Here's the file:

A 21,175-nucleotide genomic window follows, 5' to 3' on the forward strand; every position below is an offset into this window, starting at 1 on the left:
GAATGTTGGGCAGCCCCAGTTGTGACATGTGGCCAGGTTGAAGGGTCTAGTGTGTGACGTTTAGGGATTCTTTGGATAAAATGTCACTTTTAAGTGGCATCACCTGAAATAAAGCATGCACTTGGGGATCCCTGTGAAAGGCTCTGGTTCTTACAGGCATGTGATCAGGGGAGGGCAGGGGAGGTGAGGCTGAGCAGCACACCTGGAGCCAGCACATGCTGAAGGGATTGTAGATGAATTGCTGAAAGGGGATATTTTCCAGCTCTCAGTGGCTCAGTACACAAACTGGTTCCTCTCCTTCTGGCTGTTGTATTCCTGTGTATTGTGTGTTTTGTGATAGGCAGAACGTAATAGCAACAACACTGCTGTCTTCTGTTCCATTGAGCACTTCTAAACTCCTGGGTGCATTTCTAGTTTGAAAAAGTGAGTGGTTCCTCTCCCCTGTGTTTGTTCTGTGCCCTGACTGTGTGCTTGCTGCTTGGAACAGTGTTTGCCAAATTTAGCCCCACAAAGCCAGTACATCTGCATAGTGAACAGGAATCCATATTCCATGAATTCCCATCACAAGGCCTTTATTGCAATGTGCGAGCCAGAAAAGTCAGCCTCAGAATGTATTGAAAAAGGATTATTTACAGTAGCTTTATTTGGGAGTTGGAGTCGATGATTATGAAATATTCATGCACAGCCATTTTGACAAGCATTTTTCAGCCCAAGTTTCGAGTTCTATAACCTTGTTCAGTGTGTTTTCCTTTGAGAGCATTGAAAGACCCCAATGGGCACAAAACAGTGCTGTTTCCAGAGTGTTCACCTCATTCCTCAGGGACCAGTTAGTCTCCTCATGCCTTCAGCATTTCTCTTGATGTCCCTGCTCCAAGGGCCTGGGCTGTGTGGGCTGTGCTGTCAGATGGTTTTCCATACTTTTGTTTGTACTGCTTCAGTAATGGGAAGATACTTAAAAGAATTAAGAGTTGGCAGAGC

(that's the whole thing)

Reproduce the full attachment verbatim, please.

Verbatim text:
A 21,175-nucleotide genomic window follows, 5' to 3' on the forward strand; every position below is an offset into this window, starting at 1 on the left:
GAATGTTGGGCAGCCCCAGTTGTGACATGTGGCCAGGTTGAAGGGTCTAGTGTGTGACGTTTAGGGATTCTTTGGATAAAATGTCACTTTTAAGTGGCATCACCTGAAATAAAGCATGCACTTGGGGATCCCTGTGAAAGGCTCTGGTTCTTACAGGCATGTGATCAGGGGAGGGCAGGGGAGGTGAGGCTGAGCAGCACACCTGGAGCCAGCACATGCTGAAGGGATTGTAGATGAATTGCTGAAAGGGGATATTTTCCAGCTCTCAGTGGCTCAGTACACAAACTGGTTCCTCTCCTTCTGGCTGTTGTATTCCTGTGTATTGTGTGTTTTGTGATAGGCAGAACGTAATAGCAACAACACTGCTGTCTTCTGTTCCATTGAGCACTTCTAAACTCCTGGGTGCATTTCTAGTTTGAAAAAGTGAGTGGTTCCTCTCCCCTGTGTTTGTTCTGTGCCCTGACTGTGTGCTTGCTGCTTGGAACAGTGTTTGCCAAATTTAGCCCCACAAAGCCAGTACATCTGCATAGTGAACAGGAATCCATATTCCATGAATTCCCATCACAAGGCCTTTATTGCAATGTGCGAGCCAGAAAAGTCAGCCTCAGAATGTATTGAAAAAGGATTATTTACAGTAGCTTTATTTGGGAGTTGGAGTCGATGATTATGAAATATTCATGCACAGCCATTTTGACAAGCATTTTTCAGCCCAAGTTTCGAGTTCTATAACCTTGTTCAGTGTGTTTTCCTTTGAGAGCATTGAAAGACCCCAATGGGCACAAAACAGTGCTGTTTCCAGAGTGTTCACCTCATTCCTCAGGGACCAGTTAGTCTCCTCATGCCTTCAGCATTTCTCTTGATGTCCCTGCTCCAAGGGCCTGGGCTGTGTGGGCTGTGCTGTCAGATGGTTTTCCATACTTTTGTTTGTACTGCTTCAGTAATGGGAAGATACTTAAAAGAATTAAGAGTTGGCAGAGC